May 14, 2012

Purity - Jackson Pierce

Young Adult
Pages: 224
Publisher: Little, Brown Books for Young Readers
Release Date: April 24, 2012

Before her mother died, Shelby promised three things: to listen to her father, to love as much as possible, and to live without restraint. Those Promises become harder to keep when Shelby's father joins the planning committee for the Princess Ball, an annual dance that ends with a ceremonial vow to live pure lives -- in other words, no "bad behavior," no breaking the rules, and definitely no sex.

Torn between Promises One and Three, Shelby makes a decision -- to exploit a loophole and lose her virginity before taking the vow. But somewhere between failed hookup attempts and helping her dad plan the ball, Shelby starts to understand what her mother really meant, what her father really needs, and who really has the right to her purity.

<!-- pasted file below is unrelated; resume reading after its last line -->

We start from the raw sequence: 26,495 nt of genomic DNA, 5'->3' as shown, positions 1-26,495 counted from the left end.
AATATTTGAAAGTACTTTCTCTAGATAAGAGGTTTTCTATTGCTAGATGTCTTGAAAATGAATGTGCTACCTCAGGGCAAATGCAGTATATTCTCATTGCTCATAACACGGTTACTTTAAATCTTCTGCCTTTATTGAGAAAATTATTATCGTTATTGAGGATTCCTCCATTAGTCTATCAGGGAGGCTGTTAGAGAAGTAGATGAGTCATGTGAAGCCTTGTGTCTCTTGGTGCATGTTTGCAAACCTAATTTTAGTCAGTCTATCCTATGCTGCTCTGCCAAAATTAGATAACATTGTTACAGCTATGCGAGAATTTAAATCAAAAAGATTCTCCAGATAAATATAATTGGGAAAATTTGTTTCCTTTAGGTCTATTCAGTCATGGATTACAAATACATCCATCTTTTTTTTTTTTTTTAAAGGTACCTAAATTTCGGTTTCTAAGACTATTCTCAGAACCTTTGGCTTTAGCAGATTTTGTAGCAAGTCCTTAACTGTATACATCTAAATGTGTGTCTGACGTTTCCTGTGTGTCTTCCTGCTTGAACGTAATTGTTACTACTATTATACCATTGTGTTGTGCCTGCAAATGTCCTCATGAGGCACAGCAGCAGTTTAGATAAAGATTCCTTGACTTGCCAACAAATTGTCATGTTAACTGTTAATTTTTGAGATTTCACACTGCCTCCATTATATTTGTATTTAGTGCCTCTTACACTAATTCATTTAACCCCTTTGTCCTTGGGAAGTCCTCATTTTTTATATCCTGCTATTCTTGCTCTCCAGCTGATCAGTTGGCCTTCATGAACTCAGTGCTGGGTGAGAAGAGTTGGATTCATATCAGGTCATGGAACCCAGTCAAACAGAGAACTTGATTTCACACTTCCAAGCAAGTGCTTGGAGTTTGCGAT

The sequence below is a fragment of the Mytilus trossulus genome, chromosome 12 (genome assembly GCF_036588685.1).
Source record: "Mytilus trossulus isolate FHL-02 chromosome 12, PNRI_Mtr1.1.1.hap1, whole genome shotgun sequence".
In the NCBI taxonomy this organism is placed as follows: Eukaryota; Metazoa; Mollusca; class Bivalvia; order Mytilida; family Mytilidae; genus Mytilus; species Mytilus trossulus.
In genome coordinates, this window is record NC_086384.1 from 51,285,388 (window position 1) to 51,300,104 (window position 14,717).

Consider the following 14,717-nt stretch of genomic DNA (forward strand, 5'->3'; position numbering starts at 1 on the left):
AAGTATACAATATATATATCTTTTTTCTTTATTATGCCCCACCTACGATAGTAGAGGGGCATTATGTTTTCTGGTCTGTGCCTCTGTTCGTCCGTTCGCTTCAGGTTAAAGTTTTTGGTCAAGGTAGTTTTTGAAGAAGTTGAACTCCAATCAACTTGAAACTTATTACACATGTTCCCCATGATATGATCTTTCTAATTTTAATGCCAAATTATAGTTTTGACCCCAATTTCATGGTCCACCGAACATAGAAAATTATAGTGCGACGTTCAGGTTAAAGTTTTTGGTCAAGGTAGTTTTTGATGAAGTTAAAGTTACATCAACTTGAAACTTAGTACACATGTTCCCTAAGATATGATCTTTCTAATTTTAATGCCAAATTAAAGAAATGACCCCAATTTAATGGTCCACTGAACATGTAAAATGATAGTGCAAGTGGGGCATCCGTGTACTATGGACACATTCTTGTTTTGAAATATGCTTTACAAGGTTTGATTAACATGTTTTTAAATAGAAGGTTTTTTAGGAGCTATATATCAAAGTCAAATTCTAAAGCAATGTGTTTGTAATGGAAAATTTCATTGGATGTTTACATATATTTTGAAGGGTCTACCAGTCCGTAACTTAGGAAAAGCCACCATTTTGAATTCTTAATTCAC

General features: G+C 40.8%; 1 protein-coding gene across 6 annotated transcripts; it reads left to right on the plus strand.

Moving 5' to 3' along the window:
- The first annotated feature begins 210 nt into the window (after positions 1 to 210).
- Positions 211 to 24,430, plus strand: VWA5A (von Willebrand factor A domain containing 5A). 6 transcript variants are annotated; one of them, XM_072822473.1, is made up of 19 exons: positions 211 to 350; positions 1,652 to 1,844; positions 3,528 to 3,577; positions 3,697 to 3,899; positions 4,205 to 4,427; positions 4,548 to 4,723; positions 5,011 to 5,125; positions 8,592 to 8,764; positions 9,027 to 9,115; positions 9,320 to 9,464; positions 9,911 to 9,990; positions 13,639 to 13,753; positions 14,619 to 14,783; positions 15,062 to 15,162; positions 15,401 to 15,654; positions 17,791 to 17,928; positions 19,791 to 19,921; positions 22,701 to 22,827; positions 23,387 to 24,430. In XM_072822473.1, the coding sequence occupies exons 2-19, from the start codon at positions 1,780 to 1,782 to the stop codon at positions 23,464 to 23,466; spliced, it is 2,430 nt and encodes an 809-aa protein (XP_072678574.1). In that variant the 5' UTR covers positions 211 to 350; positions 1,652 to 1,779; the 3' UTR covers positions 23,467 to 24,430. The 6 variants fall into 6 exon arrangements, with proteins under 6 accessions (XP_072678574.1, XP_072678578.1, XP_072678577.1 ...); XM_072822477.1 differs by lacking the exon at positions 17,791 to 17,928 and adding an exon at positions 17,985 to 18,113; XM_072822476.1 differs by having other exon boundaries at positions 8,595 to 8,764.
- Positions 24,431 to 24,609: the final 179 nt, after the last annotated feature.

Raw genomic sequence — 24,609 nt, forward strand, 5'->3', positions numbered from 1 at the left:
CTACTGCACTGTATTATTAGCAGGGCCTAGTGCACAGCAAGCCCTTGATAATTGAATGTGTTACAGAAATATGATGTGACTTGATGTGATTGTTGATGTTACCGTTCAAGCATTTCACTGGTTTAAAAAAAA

This was a lot less deep and powerful than I anticipated. When I heard Jackson Pierce was writing a contemporary novel, I just had to have it. I'm not very prone to reading religious or faith books, and while I did expect this to have to do with this, obviously, I didn't expect it to be basically all about that. But, I was also not expecting that I would agree with the ending and would find the message so satisfying for myself. That was surprising and neat. I liked the ending.

This novel will undoubtedly raise questions among all kinds of readers. But besides that fact, and the wonderful writing, I don't feel it brings much more to the table. The romance is very predictable, Shelby's relationship with her father, while uncommon, was also easy to foresee, and there is not much more to the story than that.

Depth is something of great importance, in my opinion, no matter the length of the book. Purity is a short and easy read that goes by quick but is not particularly gripping. Things just sort of happen too fast or too easy to be completely believable, and there is a complete lack of flaws to the characters that made them flat for me.

Of importance: there are a lot of religious/faith questions asked, and the entire story is basically about sexual interactions: how to have them, what they mean, and how most teenage girls are not "pure".

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